As China’s Economy Slows, ‘Business Cults’ Prey on Young Job Seekers

“They promise the dream of making a fortune,” said Liu Libing, a former victim who runs a business helping families find missing relatives. “In reality, they brainwash you and hold you against your will.”

The government announced a nationwide crackdown on the schemes in August after the death of Li Wenxing, 23, a recent college graduate whose body was found in a pond in the northern city of Tianjin.

Mr. Li had moved to Tianjin for a position as a software developer, desperate for a job his parents in rural China would deem worthy of the education they helped pay for. But when he showed up for work, the people there demanded he borrow hundreds of dollars and hand it over, according to his family and the police.

Mr. Li’s death and a spate of similar cases have prompted a national uproar, in part because college graduates have long enjoyed special status in Chinese society. For many Chinese, the groups preying on them are a symptom of broader problems in the country: vast inequality, a crisis of values and a freewheeling economy that can sometimes resemble the Wild West.


Li Wenxing at his graduation from Northeastern University in Shenyang, China, last year. His death and a spate of similar cases have prompted an uproar over what the Chinese news media has called “business cults.”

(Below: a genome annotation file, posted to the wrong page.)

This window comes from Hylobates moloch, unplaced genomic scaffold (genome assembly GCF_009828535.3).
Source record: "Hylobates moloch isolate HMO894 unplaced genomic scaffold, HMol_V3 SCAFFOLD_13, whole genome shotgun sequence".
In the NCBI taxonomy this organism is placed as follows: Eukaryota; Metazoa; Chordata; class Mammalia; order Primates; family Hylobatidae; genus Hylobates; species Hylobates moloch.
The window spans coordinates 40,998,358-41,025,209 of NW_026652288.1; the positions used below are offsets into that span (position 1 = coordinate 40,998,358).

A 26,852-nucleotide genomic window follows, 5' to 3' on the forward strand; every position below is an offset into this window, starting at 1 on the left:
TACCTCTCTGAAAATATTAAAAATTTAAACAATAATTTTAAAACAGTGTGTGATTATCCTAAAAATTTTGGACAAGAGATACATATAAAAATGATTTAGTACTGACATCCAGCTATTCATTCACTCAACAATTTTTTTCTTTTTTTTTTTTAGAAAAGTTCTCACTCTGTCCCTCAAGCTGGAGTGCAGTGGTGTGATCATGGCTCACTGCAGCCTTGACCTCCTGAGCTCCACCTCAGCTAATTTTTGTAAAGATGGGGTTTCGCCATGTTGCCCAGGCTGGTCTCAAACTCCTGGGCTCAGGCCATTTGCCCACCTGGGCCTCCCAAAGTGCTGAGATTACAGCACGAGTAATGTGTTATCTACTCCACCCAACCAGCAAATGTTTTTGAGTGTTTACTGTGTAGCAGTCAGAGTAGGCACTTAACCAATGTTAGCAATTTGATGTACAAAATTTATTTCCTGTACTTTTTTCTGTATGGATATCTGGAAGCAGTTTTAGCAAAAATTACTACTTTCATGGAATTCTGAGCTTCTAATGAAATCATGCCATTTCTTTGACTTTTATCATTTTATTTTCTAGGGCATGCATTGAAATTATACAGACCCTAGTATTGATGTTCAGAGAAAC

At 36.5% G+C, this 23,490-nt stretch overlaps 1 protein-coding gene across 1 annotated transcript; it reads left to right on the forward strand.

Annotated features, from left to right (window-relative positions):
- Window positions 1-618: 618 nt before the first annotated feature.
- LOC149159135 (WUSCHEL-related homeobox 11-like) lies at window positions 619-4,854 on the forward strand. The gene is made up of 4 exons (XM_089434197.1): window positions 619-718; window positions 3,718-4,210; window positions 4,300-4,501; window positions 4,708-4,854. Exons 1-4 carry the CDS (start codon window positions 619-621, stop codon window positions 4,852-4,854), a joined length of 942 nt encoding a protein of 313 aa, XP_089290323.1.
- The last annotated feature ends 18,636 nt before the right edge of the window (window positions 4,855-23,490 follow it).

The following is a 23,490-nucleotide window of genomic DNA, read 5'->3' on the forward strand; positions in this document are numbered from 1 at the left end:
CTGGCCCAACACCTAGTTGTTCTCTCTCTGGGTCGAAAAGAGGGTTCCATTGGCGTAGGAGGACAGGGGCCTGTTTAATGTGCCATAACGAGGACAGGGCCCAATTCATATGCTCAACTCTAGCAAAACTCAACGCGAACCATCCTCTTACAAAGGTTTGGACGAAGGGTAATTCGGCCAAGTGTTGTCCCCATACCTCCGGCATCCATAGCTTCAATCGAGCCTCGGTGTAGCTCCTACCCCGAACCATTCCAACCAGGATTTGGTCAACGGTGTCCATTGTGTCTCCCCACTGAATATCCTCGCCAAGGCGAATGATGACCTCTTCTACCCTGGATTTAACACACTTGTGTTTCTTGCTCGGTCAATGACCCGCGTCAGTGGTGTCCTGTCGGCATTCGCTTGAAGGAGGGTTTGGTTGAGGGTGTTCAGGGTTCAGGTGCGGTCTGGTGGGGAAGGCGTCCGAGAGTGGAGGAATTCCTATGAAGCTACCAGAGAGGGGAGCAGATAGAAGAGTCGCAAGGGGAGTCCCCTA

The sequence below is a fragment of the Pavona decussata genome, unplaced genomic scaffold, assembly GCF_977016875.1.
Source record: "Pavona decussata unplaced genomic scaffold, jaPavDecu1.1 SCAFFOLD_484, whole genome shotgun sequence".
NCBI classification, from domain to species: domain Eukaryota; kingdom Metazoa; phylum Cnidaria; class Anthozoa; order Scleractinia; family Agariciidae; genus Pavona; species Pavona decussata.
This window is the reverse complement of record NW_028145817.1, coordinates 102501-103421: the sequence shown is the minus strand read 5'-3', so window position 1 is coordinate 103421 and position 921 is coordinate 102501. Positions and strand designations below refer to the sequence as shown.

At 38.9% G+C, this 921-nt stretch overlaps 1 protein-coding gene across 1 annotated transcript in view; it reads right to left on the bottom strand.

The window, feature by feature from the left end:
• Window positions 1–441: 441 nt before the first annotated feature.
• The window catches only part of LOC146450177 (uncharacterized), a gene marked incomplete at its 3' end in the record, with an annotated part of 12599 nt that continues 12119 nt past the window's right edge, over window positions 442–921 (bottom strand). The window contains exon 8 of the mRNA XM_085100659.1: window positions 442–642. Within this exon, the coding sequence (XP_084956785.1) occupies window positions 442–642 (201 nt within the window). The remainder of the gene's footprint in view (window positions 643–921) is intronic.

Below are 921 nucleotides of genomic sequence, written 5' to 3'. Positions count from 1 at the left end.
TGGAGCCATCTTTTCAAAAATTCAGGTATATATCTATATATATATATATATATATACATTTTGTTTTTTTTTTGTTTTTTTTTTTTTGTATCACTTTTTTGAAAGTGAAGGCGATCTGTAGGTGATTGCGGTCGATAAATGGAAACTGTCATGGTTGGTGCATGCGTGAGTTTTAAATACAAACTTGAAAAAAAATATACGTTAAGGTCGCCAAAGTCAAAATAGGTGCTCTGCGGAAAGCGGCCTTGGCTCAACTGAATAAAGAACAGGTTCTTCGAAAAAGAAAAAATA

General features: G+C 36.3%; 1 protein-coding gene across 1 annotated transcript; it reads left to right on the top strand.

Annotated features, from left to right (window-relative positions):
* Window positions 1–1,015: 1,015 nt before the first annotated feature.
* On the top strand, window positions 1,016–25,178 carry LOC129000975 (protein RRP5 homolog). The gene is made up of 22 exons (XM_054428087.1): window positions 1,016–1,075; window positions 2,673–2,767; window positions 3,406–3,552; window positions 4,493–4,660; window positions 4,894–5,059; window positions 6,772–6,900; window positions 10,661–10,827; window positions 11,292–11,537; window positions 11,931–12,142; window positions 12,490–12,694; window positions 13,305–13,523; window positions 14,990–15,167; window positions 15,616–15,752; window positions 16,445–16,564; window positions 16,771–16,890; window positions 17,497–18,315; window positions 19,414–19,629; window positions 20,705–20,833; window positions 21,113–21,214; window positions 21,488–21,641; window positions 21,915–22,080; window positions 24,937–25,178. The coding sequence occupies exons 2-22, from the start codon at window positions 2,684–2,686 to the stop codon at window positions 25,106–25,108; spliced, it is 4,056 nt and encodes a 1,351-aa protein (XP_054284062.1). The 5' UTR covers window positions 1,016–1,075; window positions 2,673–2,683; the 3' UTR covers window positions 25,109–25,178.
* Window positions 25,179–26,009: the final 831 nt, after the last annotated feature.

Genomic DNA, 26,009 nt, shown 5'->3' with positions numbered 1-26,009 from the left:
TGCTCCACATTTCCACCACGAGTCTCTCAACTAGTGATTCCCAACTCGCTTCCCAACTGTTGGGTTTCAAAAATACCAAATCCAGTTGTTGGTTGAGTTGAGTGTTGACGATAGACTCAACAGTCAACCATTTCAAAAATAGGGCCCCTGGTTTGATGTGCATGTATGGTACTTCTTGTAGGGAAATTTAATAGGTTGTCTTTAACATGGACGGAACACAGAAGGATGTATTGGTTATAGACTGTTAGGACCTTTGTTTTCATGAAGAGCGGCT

Li Family

The party has long worried about the destabilizing impact of pyramid schemes, which have thrived in China since it began loosening controls on the economy in the 1980s. For many years, the authorities even banned multilevel marketing tactics, likening companies such as Amway and Avon to “secret societies,” before lifting the prohibition in 2006.

But the government recently warned that pyramid schemes were spreading faster and getting bigger, in part through social media. The high returns they promise are all the more enticing as economic growth has slowed, especially given the dearth of reliable investment options for ordinary Chinese.

A key concern has been the unflinching loyalty that some groups inspire, threatening the party’s tight grip on society. A recent mass protest in Beijing reinforced such fears: The demonstrators were not demanding compensation or an investigation into a pyramid scheme but protesting the arrest of its founder.

The state-run Legal Weekly newspaper later reported that in the…

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